Identify a patient care case that involves quality and safety
In an effort to continuously improve quality and safety, your manager has asked you to share one example of patient care from your experience. Your and other team members’ submissions will be used to help facilitate an upcoming training.
In a 700- to 875-word case study, address the following:
Identify a patient care case from your own practice experience that involves quality and safety. Note: If you are not practicing or have not practiced, use a case that has received media attention or one from the textbook.
Summarize the situation.
Describe your (or the nurse’s) role in the patient care situation.
Explain the role the patient played in their own quality- or safety-related situation.
Evaluate the relationship between the patient’s care and the outcome.
Identify how the care environment affected the situation, including the nurse or provider, the patient, and the outcome.
Determine whether a quality model was employed. If yes, identify and explain it. If not, identify one that could have improved the situation.
Explain what actions you might take to improve the outcome or prevent an adverse outcome in the future.
Mistakes and accidents can literally be a matter of life and death in certain industries. For instance, workers in healthcare, construction, aerospace, defense, and airline and automobile manufacturing must be highly attuned to eliminating mistakes and accidents. Presently, the healthcare industry is experiencing alarming rates of physician burnout, which research has shown contributes to accidents that affect patient outcomes. In hyper-competitive industries such as manufacturing and retail, minimizing the waste from mistakes is essential to maintaining price competitiveness. For others, mistakes and accidents can negatively impact the customer experience or damage the organization’s reputation.
To address quality and safety issues, many programs adopted by organizations over the years have focused on tasks but overlook the important role that relationships play in these matters. When relationships in the workplace are disconnected, lukewarm, strained, or even toxic, people don’t give their best efforts, they don’t align their behavior with the team’s goals, they don’t communicate or collaborate as well as they should, and they tend not to make the effort to be creative and innovate. These areas of sub-optimal performance sabotage quality and safety.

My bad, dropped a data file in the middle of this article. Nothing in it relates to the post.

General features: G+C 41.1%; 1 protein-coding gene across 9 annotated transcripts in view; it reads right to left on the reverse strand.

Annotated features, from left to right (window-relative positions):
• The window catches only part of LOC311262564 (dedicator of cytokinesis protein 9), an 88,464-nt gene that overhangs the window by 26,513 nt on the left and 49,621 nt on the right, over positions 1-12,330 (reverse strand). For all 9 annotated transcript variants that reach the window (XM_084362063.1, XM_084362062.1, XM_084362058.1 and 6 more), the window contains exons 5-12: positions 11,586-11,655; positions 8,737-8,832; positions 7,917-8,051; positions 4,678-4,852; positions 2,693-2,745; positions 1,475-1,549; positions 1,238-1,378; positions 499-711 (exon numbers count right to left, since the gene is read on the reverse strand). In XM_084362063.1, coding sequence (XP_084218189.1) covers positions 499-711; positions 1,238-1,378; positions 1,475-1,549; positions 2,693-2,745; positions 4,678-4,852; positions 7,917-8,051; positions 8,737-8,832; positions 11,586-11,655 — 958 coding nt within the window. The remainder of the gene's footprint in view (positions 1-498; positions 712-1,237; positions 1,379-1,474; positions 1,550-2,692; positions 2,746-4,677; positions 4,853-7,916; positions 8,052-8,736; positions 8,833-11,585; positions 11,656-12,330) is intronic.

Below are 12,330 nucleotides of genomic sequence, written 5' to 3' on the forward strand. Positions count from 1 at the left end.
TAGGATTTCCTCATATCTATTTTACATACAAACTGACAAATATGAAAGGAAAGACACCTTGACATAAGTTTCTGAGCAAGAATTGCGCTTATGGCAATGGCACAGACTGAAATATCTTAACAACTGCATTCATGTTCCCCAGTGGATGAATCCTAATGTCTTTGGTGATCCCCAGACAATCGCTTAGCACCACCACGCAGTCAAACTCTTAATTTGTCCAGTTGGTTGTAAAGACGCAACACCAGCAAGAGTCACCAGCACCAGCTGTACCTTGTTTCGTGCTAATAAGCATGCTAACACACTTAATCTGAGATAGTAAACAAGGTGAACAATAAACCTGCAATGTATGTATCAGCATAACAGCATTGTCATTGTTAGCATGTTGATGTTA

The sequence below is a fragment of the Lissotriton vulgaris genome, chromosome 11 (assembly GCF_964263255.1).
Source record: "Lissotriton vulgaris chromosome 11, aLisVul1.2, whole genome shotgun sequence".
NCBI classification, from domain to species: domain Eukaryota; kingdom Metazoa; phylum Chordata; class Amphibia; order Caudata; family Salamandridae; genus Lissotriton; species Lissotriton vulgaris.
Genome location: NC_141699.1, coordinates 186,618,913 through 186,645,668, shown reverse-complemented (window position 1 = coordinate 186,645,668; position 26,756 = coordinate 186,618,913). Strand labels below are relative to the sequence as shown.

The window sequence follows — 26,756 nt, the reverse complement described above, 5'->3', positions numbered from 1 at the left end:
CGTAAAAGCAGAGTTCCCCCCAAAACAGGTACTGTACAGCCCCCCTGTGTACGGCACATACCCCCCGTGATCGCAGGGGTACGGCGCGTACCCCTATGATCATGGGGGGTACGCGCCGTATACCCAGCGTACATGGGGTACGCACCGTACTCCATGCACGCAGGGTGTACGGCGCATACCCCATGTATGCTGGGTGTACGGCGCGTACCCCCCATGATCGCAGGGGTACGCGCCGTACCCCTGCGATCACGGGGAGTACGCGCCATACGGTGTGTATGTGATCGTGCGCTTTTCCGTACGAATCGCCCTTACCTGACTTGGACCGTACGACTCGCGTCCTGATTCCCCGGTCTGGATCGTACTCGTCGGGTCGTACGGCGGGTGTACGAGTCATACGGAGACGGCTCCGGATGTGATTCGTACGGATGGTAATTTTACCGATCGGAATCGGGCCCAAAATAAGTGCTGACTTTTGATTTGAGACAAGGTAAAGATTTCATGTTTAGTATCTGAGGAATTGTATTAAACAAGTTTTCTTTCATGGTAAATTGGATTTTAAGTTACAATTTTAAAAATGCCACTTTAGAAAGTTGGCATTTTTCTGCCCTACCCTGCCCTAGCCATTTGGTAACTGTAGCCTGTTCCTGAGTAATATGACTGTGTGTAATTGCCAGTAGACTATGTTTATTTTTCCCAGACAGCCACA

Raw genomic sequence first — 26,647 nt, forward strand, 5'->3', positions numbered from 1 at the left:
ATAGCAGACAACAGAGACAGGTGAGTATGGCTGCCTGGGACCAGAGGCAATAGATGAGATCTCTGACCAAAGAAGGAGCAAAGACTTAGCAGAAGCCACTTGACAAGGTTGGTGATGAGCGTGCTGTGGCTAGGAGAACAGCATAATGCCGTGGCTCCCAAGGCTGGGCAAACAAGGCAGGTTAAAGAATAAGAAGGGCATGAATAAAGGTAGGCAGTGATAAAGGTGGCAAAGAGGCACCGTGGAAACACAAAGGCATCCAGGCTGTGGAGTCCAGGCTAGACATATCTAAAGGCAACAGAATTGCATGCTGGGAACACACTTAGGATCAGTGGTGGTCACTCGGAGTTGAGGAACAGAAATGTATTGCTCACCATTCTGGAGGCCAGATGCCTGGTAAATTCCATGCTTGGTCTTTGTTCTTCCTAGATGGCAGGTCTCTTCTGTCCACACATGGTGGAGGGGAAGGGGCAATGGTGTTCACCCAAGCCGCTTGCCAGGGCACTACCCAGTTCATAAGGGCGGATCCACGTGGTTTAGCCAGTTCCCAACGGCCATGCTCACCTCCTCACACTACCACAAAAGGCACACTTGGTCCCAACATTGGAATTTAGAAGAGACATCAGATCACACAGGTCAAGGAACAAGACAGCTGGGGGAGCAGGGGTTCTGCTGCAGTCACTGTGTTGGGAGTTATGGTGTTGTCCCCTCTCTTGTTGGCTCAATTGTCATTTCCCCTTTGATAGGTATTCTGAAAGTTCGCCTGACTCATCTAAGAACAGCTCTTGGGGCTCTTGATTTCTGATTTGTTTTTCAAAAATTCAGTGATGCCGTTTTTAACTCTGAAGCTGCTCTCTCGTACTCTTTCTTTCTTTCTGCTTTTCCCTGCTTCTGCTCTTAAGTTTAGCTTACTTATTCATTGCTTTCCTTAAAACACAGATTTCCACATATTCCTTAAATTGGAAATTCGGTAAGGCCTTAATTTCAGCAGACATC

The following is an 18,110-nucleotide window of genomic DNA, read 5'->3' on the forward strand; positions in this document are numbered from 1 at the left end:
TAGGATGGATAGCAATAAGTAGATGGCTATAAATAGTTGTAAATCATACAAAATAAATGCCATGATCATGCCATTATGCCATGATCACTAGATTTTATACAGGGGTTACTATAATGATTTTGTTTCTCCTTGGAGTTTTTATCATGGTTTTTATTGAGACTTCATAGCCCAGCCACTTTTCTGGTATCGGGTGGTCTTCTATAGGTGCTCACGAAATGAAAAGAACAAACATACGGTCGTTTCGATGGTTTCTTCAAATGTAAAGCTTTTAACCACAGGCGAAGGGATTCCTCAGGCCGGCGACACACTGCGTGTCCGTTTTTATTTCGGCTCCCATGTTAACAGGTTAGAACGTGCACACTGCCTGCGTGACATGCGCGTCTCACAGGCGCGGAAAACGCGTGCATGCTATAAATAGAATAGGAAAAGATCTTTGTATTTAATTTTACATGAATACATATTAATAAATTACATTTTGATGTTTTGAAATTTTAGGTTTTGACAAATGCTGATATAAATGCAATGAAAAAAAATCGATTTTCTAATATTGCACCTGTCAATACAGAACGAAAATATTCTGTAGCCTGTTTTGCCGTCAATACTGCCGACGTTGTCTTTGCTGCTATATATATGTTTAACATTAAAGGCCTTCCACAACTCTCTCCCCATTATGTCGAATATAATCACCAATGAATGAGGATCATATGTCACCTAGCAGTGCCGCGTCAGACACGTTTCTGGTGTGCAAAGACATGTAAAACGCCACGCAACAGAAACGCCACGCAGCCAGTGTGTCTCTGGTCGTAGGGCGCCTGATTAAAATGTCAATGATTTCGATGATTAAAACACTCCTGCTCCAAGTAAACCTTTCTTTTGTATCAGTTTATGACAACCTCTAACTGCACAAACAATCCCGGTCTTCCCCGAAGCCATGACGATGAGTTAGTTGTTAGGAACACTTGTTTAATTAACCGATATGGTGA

In general, most managers are intentional about achieving task excellence, but they fail to be intentional in achieving relationship excellence. This failure sabotages task excellence every time. When relationship excellence is present, however, everyone pulls together to make progress. This easy-to-remember model captures the idea:
Task Excellence + Relationship Excellence = Sustainable Superior Performance.
Begin the process with an attitude of humility. Improving quality and safety requires an individual and collective mindset that acknowledges the necessity of day-to-day continuous effort and realizes that losing focus is all that is required for mistakes and accidents to pop up like weeds.
It’s also important to recognize that “lone rangers” can’t do this; teams must work together to maximize quality and safety. Team members encourage one another to be diligent and help each other identify and address blind spots that might be compromising the team’s quality and safety efforts. Together, recognize that your team always needs to improve and that team effort is required to make substantial progress.
Task excellence requires measuring quality and accidents, identifying gaps, seeking ideas and opinions of employees in how to close gaps, implementing the best ideas, and giving credit where credit is due. Relying on your own intuition can result in self-deception. To measure is to be humble and realistic.
Measurement is necessary to bring objectivity, although we should not idolize the resulting metrics. When metrics are unfavorable and there is a gap from the desired number, it should trigger an investigation to understand why the gap exists and what is required to close it. Go to people on the front line closest to the activity, share the data, and sincerely ask for their ideas and opinions on how the team can close the gap. Implement the best ideas and be sure to give credit where it’s due. That simple step of acknowledging the contribution of others, especially if done publicly, will encourage future engagement.
When complex tasks are involved, checklists are necessary. For instance, the airline industry has developed checklists and it has reduced incidents of pilot error. There is a movement to use checklists in healthcare, too. This also requires humility to acknowledge that we can easily forget mundane but essential steps.
Relationship excellence requires creating a Connection Culture, which research has shown reduces accidents by 20-48 percent.
Case in point: Johns Hopkins Hospital developed a checklist for teams performing open heart surgery. One step on the checklist was for each person on the surgical team to introduce himself or herself, describe his or her role, and explain any potential complications to be on the lookout for. Research found that when surgical team members followed these steps, individuals with lower power and status on the team (typically non-physicians) were more likely to speak up if they saw problems, which helped the team perform better and achieve superior patient outcomes. These steps helped create relationship excellence and a “Connection Culture” among the surgical team members.